Western blot analysis

Equal amount of total leaf proteins were separated on 12% SDS-PAGE and transblotted to a PVDF membrane using semidry electrophoretic apparatus (Hoefer, Holliston, MA, USA). The transferred PVDF membranes were blocked for 4 h at room temperature in 1× TTBS buffer (50 mM Tris-HCl, pH 8.2, 0.1% v/v Tween 20, and 150 mM NaCl) containing 7% skim milk. Membranes were then incubated with primary antibodies of DUF26-like protein, Beta-1,3-glucanse and Cu/Zu-SOD, which were generated as described previously (Kim et al., 2014), at 1,000-fold dilution for 1 h at room temperature. Treated membranes were then incubated with a secondary antibody (anti-rabbit lgG conjugated with horseradish peroxidase; 5,000-fold dilution) for 2 h. Membranes were washed with 1× TTBS (Tris-buffered saline, 0.1% Tween 20) for 15 min, 3 times. Washed membranes were then subjected to protein detection by ECL (Perkin Elmer Life Sciences, Boston, MA, USA) using LAS4000 image system (Fujifilm, Tokyo, Japan).

Results

JIOsPR10 is induced under drought and salt stresses

Previous report showed that JIOsPR10 protein was induced by drought and salt stress in rice (Kim et al., 2008b). To understand whether JIOsPR10 transcripts were induced in response to salt and drought stress, rice seedlings of WT were exposed to drought (20% PEG) and salt (150 mM NaCl) solutions and semi-quantitative RT-PCR analysis was carried out. JIOsPR10 transcripts were induced after 60 min and 30 min upon exposure to drought and salt stress, respectively, and increased in a time dependent manner (Fig. 1).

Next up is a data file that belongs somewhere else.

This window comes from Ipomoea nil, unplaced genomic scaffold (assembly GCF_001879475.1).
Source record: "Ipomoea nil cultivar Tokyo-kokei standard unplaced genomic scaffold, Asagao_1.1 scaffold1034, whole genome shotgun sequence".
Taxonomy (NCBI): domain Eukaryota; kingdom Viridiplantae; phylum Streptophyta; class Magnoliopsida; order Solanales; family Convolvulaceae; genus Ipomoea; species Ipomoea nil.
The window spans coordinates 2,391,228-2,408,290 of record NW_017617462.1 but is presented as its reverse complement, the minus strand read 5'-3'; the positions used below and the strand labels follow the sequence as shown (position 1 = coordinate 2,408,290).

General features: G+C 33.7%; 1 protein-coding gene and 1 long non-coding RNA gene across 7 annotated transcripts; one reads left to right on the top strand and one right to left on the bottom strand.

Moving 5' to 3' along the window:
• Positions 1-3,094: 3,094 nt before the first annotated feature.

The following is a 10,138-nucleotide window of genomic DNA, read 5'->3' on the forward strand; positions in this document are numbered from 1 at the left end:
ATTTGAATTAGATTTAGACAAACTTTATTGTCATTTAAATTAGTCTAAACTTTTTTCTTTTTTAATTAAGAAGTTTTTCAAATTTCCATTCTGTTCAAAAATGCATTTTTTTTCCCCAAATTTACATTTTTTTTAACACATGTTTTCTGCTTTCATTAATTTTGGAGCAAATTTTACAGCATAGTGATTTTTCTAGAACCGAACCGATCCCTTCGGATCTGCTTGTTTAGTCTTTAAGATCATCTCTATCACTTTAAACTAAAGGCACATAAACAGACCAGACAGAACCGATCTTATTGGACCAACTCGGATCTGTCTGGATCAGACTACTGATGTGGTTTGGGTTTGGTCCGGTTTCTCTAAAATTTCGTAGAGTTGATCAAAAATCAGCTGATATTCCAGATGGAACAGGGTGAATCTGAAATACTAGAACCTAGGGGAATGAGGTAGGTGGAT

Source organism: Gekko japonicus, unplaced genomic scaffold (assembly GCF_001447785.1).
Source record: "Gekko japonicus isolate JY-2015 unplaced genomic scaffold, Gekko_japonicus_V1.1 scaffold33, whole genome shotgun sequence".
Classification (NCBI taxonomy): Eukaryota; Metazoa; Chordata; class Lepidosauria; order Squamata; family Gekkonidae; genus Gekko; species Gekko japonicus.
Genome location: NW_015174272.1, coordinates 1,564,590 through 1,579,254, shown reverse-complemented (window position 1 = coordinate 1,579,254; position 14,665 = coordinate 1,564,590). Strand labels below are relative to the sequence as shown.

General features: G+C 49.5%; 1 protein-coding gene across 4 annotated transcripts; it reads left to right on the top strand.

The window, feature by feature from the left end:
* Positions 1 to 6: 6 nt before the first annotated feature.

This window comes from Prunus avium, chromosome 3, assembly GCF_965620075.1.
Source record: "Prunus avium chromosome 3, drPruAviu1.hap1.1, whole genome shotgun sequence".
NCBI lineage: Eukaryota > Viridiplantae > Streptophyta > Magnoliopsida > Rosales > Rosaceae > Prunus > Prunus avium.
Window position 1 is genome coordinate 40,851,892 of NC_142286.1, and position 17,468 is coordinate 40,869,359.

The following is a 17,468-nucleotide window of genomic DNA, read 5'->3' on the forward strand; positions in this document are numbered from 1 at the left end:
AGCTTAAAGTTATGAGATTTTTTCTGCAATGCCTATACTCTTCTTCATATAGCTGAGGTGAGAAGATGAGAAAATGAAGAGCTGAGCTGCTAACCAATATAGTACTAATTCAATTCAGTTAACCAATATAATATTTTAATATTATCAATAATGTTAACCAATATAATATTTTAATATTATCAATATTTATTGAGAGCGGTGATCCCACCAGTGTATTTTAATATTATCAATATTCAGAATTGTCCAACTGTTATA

Molecular Characterization of transgenic rice overexpressing JIOsPR10

The role of JIOsPR10 in plant defense is well established (Kim et al., 2004). Our results also showed induction of JIOsPR10 transcripts by drought and salt stress, which prompted us to analyze the biological functions of this gene in both biotic and abiotic stress tolerance. The JIOsPR10 cDNA was constructed under constitutive promoter (Fig. 2A), and introduced into rice via Agrobacterium-mediated transformation. Two independent transgenic lines, Ox-1 and Ox-3, were produced and confirmed by PCR after Basta selection. A 500 bp PCR band was detected in transgenic plant, so as the constructed vector plasmid which set as positive control (Fig. 2B). Southern blot analysis indicated that both transgenic lines have single-copy T-DNA insertion (Fig. 2C). Transcriptional expression of JIOsPR10 in transgenic lines was then confirmed by semi-quantitative PCR, the results of which showed 4.9- and 2.6-fold increase of JIOsPR10 transcripts in Ox-1 and Ox-3 plant than WT plant (Fig. 2D). Subsequently, the protein level of JIOsPR10 was also detected by Western blot analysis which was 25 folds higher in each transgenic line, compared to the WT (Fig. 2E).

Overexpression of JIOsPR10 promotes rice development